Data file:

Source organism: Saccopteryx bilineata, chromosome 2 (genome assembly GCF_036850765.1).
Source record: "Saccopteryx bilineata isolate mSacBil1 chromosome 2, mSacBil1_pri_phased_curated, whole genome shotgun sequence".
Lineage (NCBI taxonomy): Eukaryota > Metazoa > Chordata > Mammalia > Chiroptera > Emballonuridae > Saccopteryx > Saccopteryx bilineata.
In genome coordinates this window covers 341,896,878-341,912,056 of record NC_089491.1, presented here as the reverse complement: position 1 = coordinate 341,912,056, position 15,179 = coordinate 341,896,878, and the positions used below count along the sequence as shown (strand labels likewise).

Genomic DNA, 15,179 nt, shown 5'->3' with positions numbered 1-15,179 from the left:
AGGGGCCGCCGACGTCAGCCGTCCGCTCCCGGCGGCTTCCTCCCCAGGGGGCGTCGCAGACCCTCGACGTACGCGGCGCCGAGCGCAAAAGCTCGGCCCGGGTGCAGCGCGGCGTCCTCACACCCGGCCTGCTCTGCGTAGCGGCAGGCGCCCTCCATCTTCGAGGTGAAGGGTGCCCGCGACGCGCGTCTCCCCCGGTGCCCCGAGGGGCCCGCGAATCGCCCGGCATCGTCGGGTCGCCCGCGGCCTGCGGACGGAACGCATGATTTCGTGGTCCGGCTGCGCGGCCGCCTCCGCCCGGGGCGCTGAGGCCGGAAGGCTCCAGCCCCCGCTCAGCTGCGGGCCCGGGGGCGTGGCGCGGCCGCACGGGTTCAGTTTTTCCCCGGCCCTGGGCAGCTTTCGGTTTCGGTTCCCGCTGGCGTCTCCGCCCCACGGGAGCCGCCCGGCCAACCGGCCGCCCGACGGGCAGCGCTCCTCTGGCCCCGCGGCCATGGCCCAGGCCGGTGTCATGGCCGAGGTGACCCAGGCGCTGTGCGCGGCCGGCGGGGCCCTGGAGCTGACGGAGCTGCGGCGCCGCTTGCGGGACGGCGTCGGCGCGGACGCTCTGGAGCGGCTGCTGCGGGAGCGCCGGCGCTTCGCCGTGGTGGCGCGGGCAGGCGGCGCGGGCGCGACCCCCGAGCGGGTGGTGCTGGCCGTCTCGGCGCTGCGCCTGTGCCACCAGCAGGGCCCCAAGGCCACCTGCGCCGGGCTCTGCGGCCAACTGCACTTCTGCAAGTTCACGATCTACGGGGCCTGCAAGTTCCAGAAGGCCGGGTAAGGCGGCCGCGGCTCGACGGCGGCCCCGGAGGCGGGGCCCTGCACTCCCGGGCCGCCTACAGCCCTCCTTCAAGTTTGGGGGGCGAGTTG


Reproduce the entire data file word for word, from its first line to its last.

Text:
Source organism: Saccopteryx bilineata, chromosome 2 (genome assembly GCF_036850765.1).
Source record: "Saccopteryx bilineata isolate mSacBil1 chromosome 2, mSacBil1_pri_phased_curated, whole genome shotgun sequence".
Lineage (NCBI taxonomy): Eukaryota > Metazoa > Chordata > Mammalia > Chiroptera > Emballonuridae > Saccopteryx > Saccopteryx bilineata.
In genome coordinates this window covers 341,896,878-341,912,056 of record NC_089491.1, presented here as the reverse complement: position 1 = coordinate 341,912,056, position 15,179 = coordinate 341,896,878, and the positions used below count along the sequence as shown (strand labels likewise).

Genomic DNA, 15,179 nt, shown 5'->3' with positions numbered 1-15,179 from the left:
AGGGGCCGCCGACGTCAGCCGTCCGCTCCCGGCGGCTTCCTCCCCAGGGGGCGTCGCAGACCCTCGACGTACGCGGCGCCGAGCGCAAAAGCTCGGCCCGGGTGCAGCGCGGCGTCCTCACACCCGGCCTGCTCTGCGTAGCGGCAGGCGCCCTCCATCTTCGAGGTGAAGGGTGCCCGCGACGCGCGTCTCCCCCGGTGCCCCGAGGGGCCCGCGAATCGCCCGGCATCGTCGGGTCGCCCGCGGCCTGCGGACGGAACGCATGATTTCGTGGTCCGGCTGCGCGGCCGCCTCCGCCCGGGGCGCTGAGGCCGGAAGGCTCCAGCCCCCGCTCAGCTGCGGGCCCGGGGGCGTGGCGCGGCCGCACGGGTTCAGTTTTTCCCCGGCCCTGGGCAGCTTTCGGTTTCGGTTCCCGCTGGCGTCTCCGCCCCACGGGAGCCGCCCGGCCAACCGGCCGCCCGACGGGCAGCGCTCCTCTGGCCCCGCGGCCATGGCCCAGGCCGGTGTCATGGCCGAGGTGACCCAGGCGCTGTGCGCGGCCGGCGGGGCCCTGGAGCTGACGGAGCTGCGGCGCCGCTTGCGGGACGGCGTCGGCGCGGACGCTCTGGAGCGGCTGCTGCGGGAGCGCCGGCGCTTCGCCGTGGTGGCGCGGGCAGGCGGCGCGGGCGCGACCCCCGAGCGGGTGGTGCTGGCCGTCTCGGCGCTGCGCCTGTGCCACCAGCAGGGCCCCAAGGCCACCTGCGCCGGGCTCTGCGGCCAACTGCACTTCTGCAAGTTCACGATCTACGGGGCCTGCAAGTTCCAGAAGGCCGGGTAAGGCGGCCGCGGCTCGACGGCGGCCCCGGAGGCGGGGCCCTGCACTCCCGGGCCGCCTACAGCCCTCCTTCAAGTTTGGGGGGCGAGTTG